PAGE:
Lawrence casino imperiled

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An Indianapolis company's long-delayed plan to build a $430 million racetrack/casino in Lawrence County has gotten some dire financial news and could be on life support.

A financial news service called Debtwire said yesterday that lenders for Centaur Inc. will "push to abort [the] Pennsylvania racino project [and] get repaid early."

The news service said that according to its unnamed sources, "tightening credit markets" had "pushed [Centaur] into a corner'' and as a result, its proposed Valley View Downs racetrack/casino west of New Castle may become a victim of roiled financial markets.

According to Debtwire, Centaur, which owns a racetrack in Indianapolis and a casino in Colorado, is having discussions "to pay back lenders early and to cancel its Pittsburgh-area casino development.''

In response, Centaur spokeswoman Susan Kilkenny said in a brief e-mail that the company is negotiating with lenders.

She said the "current uncertainty of the credit markets" and the state Gaming Control Board's decision not to give Centaur a conditional slots license in July "necessitated revisions to the original credit agreement."

She said more information would be forthcoming once talks with the lenders are over, but didn't say when that would be.

Lawrence County Commissioner Dan Vogler, who has traveled to Harrisburg several times to support the proposed racetrack/casino, said yesterday, "The three commissioners are watching this issue very closely. We are hopeful the end result will be a positive one for both Centaur and Lawrence County."

Andy Johnson, author of Debtwire's story on Centaur, said yesterday that he doesn't think the casino is completely dead.

But "they're feeling the pressure from the hedge funds involved. These hedge funds [are] proactive" in trying to negotiate the best terms for their investments, and the best term of all may be an escape hatch.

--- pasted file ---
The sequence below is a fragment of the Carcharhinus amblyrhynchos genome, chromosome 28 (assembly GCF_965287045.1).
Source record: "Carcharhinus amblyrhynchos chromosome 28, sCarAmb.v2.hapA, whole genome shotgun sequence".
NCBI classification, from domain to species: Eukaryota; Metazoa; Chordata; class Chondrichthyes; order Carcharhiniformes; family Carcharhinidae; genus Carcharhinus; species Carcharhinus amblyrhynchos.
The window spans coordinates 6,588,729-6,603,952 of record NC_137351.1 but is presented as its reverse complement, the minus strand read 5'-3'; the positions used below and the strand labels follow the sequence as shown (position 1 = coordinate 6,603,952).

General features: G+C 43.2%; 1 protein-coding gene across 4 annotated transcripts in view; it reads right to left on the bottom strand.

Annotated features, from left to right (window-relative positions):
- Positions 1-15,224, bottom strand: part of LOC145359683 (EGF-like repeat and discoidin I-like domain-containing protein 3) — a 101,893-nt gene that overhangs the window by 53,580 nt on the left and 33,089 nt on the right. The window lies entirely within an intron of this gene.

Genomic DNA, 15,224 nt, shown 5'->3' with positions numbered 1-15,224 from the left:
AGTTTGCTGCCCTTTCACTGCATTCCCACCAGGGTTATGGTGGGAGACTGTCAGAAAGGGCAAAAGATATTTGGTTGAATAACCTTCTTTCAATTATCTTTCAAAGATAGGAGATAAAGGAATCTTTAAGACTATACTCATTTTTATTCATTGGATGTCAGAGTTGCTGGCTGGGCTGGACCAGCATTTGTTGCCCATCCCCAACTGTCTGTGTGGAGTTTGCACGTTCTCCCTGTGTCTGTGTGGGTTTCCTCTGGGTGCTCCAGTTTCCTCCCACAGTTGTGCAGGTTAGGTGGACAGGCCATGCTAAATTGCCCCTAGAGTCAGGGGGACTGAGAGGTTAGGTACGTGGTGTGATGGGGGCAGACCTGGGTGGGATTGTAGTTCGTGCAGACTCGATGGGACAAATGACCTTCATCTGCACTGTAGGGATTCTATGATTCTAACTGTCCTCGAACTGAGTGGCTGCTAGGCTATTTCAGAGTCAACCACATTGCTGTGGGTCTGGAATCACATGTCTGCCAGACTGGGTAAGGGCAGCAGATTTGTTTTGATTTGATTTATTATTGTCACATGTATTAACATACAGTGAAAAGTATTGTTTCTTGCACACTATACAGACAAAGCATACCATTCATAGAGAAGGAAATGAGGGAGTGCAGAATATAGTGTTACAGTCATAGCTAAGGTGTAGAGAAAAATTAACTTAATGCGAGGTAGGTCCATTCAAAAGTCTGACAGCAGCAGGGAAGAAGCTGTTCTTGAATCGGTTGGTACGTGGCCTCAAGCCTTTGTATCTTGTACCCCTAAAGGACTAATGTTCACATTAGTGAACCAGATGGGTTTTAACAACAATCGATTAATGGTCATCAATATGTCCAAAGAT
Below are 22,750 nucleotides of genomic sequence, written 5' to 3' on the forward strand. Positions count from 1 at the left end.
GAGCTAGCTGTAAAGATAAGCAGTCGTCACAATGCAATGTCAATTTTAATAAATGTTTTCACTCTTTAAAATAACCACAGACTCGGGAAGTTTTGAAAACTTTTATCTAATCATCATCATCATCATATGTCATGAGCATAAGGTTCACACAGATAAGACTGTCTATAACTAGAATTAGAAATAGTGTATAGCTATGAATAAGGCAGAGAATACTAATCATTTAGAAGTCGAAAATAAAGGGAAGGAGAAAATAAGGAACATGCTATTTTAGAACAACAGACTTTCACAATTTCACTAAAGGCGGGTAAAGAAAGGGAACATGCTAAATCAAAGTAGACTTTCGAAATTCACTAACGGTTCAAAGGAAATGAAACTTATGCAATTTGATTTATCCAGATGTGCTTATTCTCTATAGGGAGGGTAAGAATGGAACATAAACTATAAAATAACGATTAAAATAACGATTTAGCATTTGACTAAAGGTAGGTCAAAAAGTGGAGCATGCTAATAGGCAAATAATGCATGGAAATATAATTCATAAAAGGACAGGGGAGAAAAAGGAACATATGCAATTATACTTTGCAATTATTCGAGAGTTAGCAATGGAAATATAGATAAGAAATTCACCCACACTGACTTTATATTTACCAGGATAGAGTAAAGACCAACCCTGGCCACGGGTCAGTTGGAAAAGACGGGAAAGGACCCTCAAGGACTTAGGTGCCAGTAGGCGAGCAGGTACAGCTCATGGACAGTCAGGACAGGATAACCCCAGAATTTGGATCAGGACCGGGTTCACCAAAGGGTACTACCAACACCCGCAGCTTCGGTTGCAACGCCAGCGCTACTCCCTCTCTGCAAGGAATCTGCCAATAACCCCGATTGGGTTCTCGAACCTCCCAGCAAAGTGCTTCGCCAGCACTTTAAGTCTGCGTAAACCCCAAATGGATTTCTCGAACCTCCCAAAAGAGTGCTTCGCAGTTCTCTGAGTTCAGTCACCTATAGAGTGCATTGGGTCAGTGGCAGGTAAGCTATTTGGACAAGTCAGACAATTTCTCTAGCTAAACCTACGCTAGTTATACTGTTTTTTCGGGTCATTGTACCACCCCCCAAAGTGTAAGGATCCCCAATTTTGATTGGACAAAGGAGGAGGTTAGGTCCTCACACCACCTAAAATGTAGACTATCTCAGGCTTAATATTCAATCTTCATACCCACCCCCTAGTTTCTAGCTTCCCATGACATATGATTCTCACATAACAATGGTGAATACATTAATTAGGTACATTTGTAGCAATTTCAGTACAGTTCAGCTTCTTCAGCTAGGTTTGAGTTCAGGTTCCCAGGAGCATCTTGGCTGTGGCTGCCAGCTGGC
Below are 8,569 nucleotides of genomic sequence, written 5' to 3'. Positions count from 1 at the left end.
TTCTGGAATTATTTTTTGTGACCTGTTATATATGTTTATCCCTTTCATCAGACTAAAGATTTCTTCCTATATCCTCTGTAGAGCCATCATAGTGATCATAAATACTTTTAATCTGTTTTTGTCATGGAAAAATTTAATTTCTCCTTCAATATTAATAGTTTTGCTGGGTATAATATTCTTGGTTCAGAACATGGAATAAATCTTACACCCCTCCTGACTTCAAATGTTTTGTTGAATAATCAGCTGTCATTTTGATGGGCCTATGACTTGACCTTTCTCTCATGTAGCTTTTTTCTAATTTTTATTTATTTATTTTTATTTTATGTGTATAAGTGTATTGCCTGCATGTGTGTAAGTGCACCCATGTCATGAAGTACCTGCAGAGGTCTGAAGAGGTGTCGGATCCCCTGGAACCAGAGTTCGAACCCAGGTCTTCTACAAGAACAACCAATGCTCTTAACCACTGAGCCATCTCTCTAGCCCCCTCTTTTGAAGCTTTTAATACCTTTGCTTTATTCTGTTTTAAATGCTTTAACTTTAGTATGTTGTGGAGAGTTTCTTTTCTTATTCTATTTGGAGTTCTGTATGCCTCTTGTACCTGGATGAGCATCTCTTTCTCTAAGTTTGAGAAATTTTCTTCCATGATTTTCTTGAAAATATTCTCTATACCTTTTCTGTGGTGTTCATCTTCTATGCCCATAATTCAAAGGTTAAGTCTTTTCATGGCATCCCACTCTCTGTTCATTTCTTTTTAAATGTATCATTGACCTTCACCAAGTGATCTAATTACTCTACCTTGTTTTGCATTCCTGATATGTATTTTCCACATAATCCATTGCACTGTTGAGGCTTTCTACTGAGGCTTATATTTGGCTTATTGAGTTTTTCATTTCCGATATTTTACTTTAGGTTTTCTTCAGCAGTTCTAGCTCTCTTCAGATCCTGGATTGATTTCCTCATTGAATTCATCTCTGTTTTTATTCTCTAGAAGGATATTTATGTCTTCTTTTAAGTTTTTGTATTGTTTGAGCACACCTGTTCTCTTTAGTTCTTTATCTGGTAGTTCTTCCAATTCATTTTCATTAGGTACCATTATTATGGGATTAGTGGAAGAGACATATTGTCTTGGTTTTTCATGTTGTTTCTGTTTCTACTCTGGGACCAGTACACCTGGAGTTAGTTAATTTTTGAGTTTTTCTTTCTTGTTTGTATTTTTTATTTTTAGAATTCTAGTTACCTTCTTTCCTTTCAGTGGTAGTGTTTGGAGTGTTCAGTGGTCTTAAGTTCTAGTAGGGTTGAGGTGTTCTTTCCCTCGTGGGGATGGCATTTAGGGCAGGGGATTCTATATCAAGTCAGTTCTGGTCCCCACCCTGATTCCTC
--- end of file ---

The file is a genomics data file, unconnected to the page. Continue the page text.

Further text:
He said Centaur's backers began fidgeting after the gaming board decided in early July to deny Centaur a conditional slots license.

"Folks were surprised," he said, especially backers who might not have been familiar with the gaming board side of the equation. "That caught some lenders off guard, and gave them less confidence in the deal."

Centaur is suffering from the same credit anxieties that consumed Don Barden's casino project on Pittsburgh's North Shore and have hurt casino construction and expansion projects across the country.

In light of lenders' anxieties and stricter lending terms, Indiana observers were surprised the gaming board didn't move faster to approve Centaur's gaming license, said Ed Feigenbaum, publisher of the Indiana Gaming Insight newsletter.

"The delays by Pennsylvania regulators have raised eyebrows back in Indiana, given that this seemed to be a strong proposal that was fully financed and was ready to go," he said. "The only question seemed to be why the regulators were not willing to advance things."

Last year, Centaur closed on a $1 billion financing package that would pay for the $430 million development, as well as projects in Colorado and Indiana. Indiana-based MH Equity investment group supplied $200 million of that package, with the rest coming from other sources.